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This article is written by a student writer from the Her Campus at U Mich chapter.

For most of my life, I have associated Sundays with the end of the weekend and the dread of my alarm for school or work going off the next morning. I have always procrastinated doing my homework until Sunday evening, leaving me exhausted and stressed out as a new week begins.  I was tired of the same cycle repeating week after week, so this January one of my New Year’s resolutions was to reframe the way I thought about and used my Sundays.  For me, this mainly involved creating a Sunday reset routine for myself.

You may have heard of a Sunday reset through social media influencers, who share their complex routines that aren’t necessarily realistic for a busy college student.  My Sundays are a lot lazier, so I like to think my version of the reset is a little more accessible.  Since I’ve started this routine I’ve felt more relaxed and productive, and I’ve been able to start my weeks off on the right foot.  I hope that it inspires you to rethink your Sundays as well.

Wash your bedding

In my opinion, this is one of the most important parts of a Sunday reset.  There is no better feeling than that of getting into clean sheets after you’ve completed everything on your to-do list.  Additionally, washing your sheets every Sunday ensures that you actually do wash them regularly, since it can be easy to forget when you have so much to focus on.

Wash your other laundry

If your hamper is full of clothes, you should also wash your other laundry.  This way you’ll have your full wardrobe available to choose from for the next week.  If you have time for a third load of laundry, you could even get crazy and wash your towels.  And don’t forget to fold and put it all away; piles of clean laundry are just as bothersome to look at as piles of dirty laundry.

Tidy/clean your room

This is another integral part of the Sunday reset.  Tidy up your room, vacuum if needed, take out the trash, and wipe down surfaces.  Having a clean space can make a huge difference in the ability to focus and anxiety levels.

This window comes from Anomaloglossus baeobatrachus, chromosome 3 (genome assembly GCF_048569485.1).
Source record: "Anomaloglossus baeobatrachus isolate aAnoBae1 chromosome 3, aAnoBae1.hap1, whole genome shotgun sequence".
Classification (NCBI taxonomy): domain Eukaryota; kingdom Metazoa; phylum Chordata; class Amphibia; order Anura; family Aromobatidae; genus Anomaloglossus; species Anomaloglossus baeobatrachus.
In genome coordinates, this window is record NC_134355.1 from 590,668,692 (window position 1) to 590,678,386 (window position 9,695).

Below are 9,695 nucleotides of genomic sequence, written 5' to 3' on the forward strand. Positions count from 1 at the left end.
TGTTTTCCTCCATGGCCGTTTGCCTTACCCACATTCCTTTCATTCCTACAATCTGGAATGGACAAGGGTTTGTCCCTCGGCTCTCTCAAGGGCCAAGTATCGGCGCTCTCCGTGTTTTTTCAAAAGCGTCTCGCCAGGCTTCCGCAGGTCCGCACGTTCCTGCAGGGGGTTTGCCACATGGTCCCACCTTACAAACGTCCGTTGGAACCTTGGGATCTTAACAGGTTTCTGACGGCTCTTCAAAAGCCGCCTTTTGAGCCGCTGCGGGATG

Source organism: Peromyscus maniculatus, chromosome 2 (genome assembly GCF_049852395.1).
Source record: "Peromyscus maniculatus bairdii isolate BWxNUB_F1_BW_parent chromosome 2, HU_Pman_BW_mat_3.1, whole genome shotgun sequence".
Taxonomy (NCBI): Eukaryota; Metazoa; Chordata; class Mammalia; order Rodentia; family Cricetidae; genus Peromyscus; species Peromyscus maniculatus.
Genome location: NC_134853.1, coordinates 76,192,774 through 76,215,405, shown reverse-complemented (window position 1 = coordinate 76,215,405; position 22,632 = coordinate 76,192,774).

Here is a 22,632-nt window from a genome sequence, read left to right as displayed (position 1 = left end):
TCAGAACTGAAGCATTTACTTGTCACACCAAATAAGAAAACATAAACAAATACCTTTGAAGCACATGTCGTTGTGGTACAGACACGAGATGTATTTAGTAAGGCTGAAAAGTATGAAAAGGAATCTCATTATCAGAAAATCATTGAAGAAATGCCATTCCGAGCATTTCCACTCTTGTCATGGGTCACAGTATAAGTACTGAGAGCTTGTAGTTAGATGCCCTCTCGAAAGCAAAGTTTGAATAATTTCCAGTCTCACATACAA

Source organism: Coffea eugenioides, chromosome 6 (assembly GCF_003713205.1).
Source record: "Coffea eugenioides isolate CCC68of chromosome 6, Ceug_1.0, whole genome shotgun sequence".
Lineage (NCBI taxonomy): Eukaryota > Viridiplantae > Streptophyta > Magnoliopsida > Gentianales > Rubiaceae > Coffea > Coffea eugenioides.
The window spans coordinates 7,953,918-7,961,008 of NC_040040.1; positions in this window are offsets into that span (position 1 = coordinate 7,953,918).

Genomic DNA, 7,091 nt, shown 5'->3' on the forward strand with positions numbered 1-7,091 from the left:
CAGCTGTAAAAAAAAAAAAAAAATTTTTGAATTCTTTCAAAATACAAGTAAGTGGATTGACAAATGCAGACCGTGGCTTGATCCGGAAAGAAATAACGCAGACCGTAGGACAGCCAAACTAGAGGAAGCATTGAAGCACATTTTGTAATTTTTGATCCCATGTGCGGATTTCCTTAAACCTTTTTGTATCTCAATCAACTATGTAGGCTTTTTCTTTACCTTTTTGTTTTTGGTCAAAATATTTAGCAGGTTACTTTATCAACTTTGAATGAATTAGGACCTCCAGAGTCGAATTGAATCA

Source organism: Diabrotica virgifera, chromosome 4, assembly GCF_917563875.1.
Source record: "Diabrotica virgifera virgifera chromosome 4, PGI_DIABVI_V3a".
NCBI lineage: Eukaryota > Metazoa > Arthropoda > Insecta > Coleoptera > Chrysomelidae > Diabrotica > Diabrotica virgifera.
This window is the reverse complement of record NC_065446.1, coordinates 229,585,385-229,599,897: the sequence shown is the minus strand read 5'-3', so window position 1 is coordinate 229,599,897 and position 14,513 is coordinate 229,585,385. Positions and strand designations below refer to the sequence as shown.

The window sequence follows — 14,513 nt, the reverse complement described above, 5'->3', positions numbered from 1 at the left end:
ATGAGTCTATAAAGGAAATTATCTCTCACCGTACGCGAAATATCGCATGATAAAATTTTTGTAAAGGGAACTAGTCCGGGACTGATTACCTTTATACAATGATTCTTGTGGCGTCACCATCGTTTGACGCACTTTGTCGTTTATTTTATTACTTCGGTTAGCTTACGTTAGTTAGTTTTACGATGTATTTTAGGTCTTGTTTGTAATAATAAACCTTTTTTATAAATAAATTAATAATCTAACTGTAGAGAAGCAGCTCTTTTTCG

Clean your bathroom

Your bathroom should be cleaned regularly, and having a scheduled day to do so makes it much easier.  Scrub out your shower or bath, wipe down countertops and sinks, and clean your toilet.  You can also use this as an opportunity to take stock of bathroom essentials–toilet paper, menstrual products, and toothpaste–it really sucks to run out.

Get groceries/meal prep

I wouldn’t generally recommend grocery shopping on a Sunday, but if you are really running low on food, it is a good idea to at least get a few things to eat to last you until your normal grocery day.  There’s nothing worse than waking up on a Monday morning and realizing you have nothing to eat for breakfast.  I am not a meal prep type of person (yet) but if you are, a Sunday seems like the day to do it.


I don’t always incorporate exercise into my Sunday reset, because I exercise during the rest of the week and I sometimes don’t have the time or energy, but moving your body can be a form of self-care.  This doesn’t have to be an intense workout; it could be yoga or stretching, going for a walk with a friend, or going to the gym. 

Water plants, take care of your pet

If you have plants, check their soil and water any that need it.  If you have pets, do whatever you may need to do to keep them clean and healthy: clean cages, brush, scoop litter, etc.


I like to shower in the afternoon after I work out to wind down and get clean to get into my clean sheets.  Use your favorite body wash, wash your hair if needed (or do a hair mask), and shave if you like to so that you can enjoy the satisfaction of getting into clean sheets with smooth legs.

Do your full skincare routine

If your full skincare routine takes as long as mine does, you probably don’t have time to do it every single day.  But on a Sunday, you should definitely treat yourself to some self-care and go above and beyond in your skincare routine.  Moisturize, gua sha, and maybe even put on a face mask.  Not only will it make you look and feel better, but it’s also a relaxing self-care activity.

Light a candle (if you can!) and listen to music, meditate, journal, etc.

To help wind down after you complete your routine, light a nice-smelling candle (if you’re in a dorm, you can spray room spray) and do something that relaxes you.  I personally like to read or listen to music, but lately, I’ve been watching the latest episode of Euphoria instead.  You could also do some light yoga, meditate, or journal; anything that calms you down and prepares you to go to bed–ideally not looking at a screen.

I don’t do everything on this list every single Sunday; I rank them based on what I want to prioritize that week.  The most important part of creating new habits is making them achievable, and a long list of chores every Sunday is not, especially when you may be hungover or completely exhausted.  But even completing one or two activities on this list will help make your Sundays feel fulfilling again.

Jayden is a junior studying English at the University of Michigan. In her free time she enjoys reading, writing, hiking, and traveling.